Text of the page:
We’ve played a lot of festivals…we played this one in Netherlands that was on an island. You had to take this ferry there, and I don’t even remember what it’s called to be honest. Stupid… It was in the forest. They had lit up the forest at night, and you had to walk through this lit up forest that had shimmering lights and all this cool stuff in between stages. It was a lot of fun. I didn’t realize there were so many festivals before we started playing them all, but it’s crazy how many there are all over the world. They can be fun, but honestly, playing festivals is a little stressful because you don’t get time to really check your sound and often you’re rushed on stage and off stage–it’s not as rewarding musically as playing club shows, but it’s definitely a fun experience.
Do you enjoy playing your own independent shows more than at a festival?
Well I guess it goes back and forth. The nice thing about a festival is that you get exposed to a lot of new listeners who wouldn’t know to go to your show in the first place. So it’s a give and take. But overall, playing at a club where you have the sound dialed in and you know that the audience is right there and receptive and know the music; that’s a good feeling.
What’s been your favorite food you’ve eaten from the places you’ve been?
Well, I gotta say, I love Greek food. I love the Mediterranean diet. I love putting lemon on everything. Everything’s so fresh and our promoter down there– this guy named Tasos–loves to eat. Whenever we go down there, he takes us out for a Greek feast and he just orders twenty dishes for the table. Fish, meats, vegetables, potatoes, tzatziki… it’s delicious.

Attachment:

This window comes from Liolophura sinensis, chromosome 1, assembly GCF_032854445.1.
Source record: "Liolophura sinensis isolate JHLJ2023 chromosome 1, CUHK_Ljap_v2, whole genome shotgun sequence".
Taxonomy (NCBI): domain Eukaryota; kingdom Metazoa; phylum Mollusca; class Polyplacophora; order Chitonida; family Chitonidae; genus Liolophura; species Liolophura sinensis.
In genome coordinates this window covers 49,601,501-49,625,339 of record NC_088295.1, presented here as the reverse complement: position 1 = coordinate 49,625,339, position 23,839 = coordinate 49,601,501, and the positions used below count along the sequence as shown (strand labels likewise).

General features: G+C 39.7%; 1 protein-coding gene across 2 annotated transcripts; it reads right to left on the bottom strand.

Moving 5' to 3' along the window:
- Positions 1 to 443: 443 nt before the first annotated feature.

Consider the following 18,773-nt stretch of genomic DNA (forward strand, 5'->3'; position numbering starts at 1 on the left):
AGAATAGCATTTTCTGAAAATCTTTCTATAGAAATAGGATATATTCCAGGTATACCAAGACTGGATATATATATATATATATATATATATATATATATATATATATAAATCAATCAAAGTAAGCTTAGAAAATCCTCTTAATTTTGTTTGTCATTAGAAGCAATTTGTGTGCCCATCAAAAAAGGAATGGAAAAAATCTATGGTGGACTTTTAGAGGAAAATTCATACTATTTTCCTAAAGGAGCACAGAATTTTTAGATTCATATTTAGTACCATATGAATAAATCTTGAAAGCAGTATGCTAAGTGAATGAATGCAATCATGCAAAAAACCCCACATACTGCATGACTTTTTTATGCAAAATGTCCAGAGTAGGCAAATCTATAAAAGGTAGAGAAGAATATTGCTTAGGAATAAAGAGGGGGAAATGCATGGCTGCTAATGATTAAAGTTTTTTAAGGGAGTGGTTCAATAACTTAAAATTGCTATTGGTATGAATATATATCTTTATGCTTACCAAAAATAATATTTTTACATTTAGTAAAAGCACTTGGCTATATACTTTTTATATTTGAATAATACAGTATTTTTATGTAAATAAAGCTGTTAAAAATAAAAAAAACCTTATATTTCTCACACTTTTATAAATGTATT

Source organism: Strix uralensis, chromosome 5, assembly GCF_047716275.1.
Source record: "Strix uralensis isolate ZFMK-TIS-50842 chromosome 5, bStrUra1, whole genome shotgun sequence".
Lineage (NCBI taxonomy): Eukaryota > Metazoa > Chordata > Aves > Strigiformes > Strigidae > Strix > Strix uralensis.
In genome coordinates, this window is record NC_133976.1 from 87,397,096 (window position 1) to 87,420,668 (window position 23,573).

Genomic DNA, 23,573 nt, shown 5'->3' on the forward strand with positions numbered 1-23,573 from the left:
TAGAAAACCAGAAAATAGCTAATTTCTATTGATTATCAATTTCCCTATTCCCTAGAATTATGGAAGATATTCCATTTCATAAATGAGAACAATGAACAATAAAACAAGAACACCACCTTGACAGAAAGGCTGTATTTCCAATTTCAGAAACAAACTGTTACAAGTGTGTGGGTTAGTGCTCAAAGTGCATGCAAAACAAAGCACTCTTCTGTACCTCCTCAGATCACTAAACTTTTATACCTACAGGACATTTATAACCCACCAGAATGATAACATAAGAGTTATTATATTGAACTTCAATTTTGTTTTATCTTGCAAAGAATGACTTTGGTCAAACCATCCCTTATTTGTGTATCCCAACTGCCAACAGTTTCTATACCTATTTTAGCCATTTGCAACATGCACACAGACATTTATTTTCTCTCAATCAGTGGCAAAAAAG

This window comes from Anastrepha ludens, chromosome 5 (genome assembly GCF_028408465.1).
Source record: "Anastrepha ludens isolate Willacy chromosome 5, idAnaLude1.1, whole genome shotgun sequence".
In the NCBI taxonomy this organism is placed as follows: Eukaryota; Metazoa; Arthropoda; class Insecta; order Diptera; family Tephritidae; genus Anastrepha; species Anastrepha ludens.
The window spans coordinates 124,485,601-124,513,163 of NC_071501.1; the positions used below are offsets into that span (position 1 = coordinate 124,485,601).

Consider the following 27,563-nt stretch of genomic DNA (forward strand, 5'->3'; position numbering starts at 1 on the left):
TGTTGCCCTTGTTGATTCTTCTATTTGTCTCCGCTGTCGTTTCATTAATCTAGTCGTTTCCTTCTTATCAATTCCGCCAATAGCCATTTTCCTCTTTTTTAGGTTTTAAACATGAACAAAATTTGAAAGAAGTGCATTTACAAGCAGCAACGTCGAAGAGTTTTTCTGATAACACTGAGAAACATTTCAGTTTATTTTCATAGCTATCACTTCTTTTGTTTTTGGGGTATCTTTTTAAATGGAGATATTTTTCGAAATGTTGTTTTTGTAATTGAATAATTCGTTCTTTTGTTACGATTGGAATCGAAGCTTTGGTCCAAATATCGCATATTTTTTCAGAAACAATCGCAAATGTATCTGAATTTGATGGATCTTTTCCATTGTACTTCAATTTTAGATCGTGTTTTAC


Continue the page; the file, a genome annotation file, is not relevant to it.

A lot of the footage in your music videos seem to be from your lives. Do you guys have an idea for the music video before you make it or do you let the video take its course?
Well, we try to always bring these super eight cameras on the road, and we just shoot a bunch of that film. Some of the videos are just compilations of those and that stuff, you know, we didn’t shoot it thinking we were gonna make a video or anything. We just shot it cause we wanted to shoot super eight. We’ve tried a few concept videos, and it’s hit or miss. Sometimes it works out, and sometimes it doesn’t. We’ve actually made videos we didn’t release, so I think it’s just easier to come up with something that doesn’t necessarily have a narrative or a concept, just something visually enticing to watch while you listen to the song.
What kind of music did you grow up listening to?
Well, my folks were into like Crosby, Stills, Nash & Young, and I remember my mom was super into Joni Mitchell. My dad was more into–he was always into new music. I remember him being into Radiohead. I remember he bought Kid A, that Radiohead album. I didn’t get it at the time–I was more into this punk rock. In grade school, we were into Rancid and some ska stuff like Skankin’ Pickle and The Specials, and all that kind of stuff